Florida’s 2020 Election Unmasked

13 August 2020 2020 Election Resource Center Blog
Authors: Katie Kelly Jonathan P. Steverson

The Sunshine State is home to 22 million residents, creating diverse and ever-changing demographics. Because of the unique composition of Florida, navigating statewide campaigns can be challenging. Northwest Florida, or the Panhandle, is home to world class beaches, red dirt roads, and a solid republican base. The North Central portion of the state includes one of America’s largest and most legendary retirement communities, The Villages. Residents of The Villages share a love for golf carts, Red Hats, and red voters. Orlando is home to the world’s most infamous mouse – Mickey, as well as many other wildly popular tourist attractions. With tourism being Central Florida’s leading industry, the I-4 corridor represents many service industry workers in addition to a large Latino population. Last, but not least, is the state’s most favorite place to people-watch – and voter-watch – South Florida. Whether it’s the hot and spicy allure of Miami, the easy-going vibes of the Keys, the luxurious lifestyles of the rich and famous, or the diversity of the population, South Florida is a key area in the great swing state.  

Statistics

When entering the battlefield of Florida, candidates vie for the biggest prize of them all – 29 electoral votes to clinch a presidential victory. While the battles are fiercely fought, many result in narrow defeat. In 2012, President Barack Obama won Florida by less than one percent. In 2016, then-candidate Donald Trump proved victorious against Hillary Clinton by only 1.2%, receiving 48.6% of the vote. Florida voters total nearly 13.8 million with 37% registering Democrat, 36% registering Republican, and 27% registering as other. Florida voters have voted Republican in 8 of the last 12 presidential elections. With concerns surrounding voting and COVID-19, for the first time in Florida’s history, democrats are outperforming republicans in vote-by-mail or absentee ballots by 200,000. By contrast, republicans are currently leading the state by early voting at the polls.  

Trump in Florida

Understanding the difficulties that lie ahead, President Trump has set his sights on Florida. In September 2019, the President declared his permanent residence to be his Mar-A-Lago Club in Palm Beach. In response to the COVID-19 crisis, President Trump declared that a major disaster exists in the state of Florida and ordered federal assistance to help state, tribal, and local recovery efforts in the areas affected by COVID-19. This action made federal funding available for crisis counseling for affected people throughout the state. Florida was the first state in the country to receive this federal declaration. In July, President Trump praised Florida leaders for spearheading the country’s efforts to lower the cost of prescription drugs. Governor Ron DeSantis prioritized this issue after taking office and accomplished it with the support of President Trump, Agency for Health Care Administration (AHCA) Secretary Mary Mayhew, Speaker of the Florida House of Representatives Jose Oliva, and others.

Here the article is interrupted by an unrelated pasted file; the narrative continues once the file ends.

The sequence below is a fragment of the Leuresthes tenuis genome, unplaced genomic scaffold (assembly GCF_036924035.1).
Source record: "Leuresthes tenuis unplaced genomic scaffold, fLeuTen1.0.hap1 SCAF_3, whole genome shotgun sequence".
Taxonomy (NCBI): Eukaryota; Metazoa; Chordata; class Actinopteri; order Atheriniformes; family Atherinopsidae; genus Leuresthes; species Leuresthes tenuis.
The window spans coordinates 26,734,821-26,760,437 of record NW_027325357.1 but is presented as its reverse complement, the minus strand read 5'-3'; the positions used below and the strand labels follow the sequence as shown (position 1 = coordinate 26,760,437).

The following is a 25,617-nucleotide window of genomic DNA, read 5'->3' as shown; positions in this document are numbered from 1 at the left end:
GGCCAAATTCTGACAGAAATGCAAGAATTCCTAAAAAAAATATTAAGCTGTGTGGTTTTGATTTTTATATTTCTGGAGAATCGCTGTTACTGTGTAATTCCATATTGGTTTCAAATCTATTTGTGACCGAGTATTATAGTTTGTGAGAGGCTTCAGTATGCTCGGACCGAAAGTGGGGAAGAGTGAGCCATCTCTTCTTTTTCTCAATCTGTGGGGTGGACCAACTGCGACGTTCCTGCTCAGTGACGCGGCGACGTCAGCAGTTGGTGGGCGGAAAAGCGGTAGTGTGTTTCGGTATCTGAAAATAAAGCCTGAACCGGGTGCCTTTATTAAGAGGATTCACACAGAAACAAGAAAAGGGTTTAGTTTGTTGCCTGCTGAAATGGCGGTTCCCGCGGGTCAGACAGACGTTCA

With fewer than 100 days until the general election, these small victories in Florida may move the needle, but may not move voters. COVID-19 is at the forefront of this uphill battle between Trump and Biden. Florida’s uptick in cases and highly vulnerable population creates concerns regarding the nation’s healthcare system, education system, and economy. 

Florida Congressional Races

Florida is represented in the U.S. House of Representatives by 27 members. All congressional districts are up for election this fall. Twenty-six districts will have general elections. Congressman Mario Diaz-Balart secured his CD 25 victory without opposition. Open congressional races of interest include CD 3, previously held by Congressman Ted Yoho, and CD 19, formerly held by Congressman Francis Rooney.

CD 3 has 13 candidates competing to replace Congressman Ted Yoho. Ten republicans have qualified to enter the ring, while 3 democrats battle it out to move on to the general election. Currently, Kat Cammack, Judson Sapp, and James St. George are leading the primary pack and have started putting their money to use by launching their first TV ads. The winner of the general election is projected to be republican as this seat has a + 9 republican voter turnout, with republicans leading the district by 5%. CD 3 includes all of Alachua, Clay, Putnam, Bradford, and Union counties, along with the majority of Marion County. 

CD 19 encompasses portions of Southwest Florida which include Lee and Collier counties. This district has 12 candidates in a sunshine showdown for former Congressman Rooney’s seat. Like CD 3, 10 Republican candidates made the cut for the primary while 2 democrats contend to go to the general election. Two of the 10 Republican candidates include former Florida House of Representatives Majority Leader, Dane Eagle, and former state House Insurance and Banking Chair, Byron Donalds. Donalds has gained the support of the large free-enterprise advocacy group, Club for Growth, boosting his visibility through campaign ads and mail-pieces. CD 19 is a strong Republican seat with 18% more registered republican voters. 

Florida State Senate Races

Due to state constitutional requirements, the Florida State Senate has 20 of 40 members up for election. Eighteen districts will have general elections and 2 districts will be elected via the primary. Open races of interest include Senate Districts 9, 27, 29 and 39.  These were previously held by Senators David Simmons, Lizbeth Benacquisto, Kevin Rader, and Anitere Flores.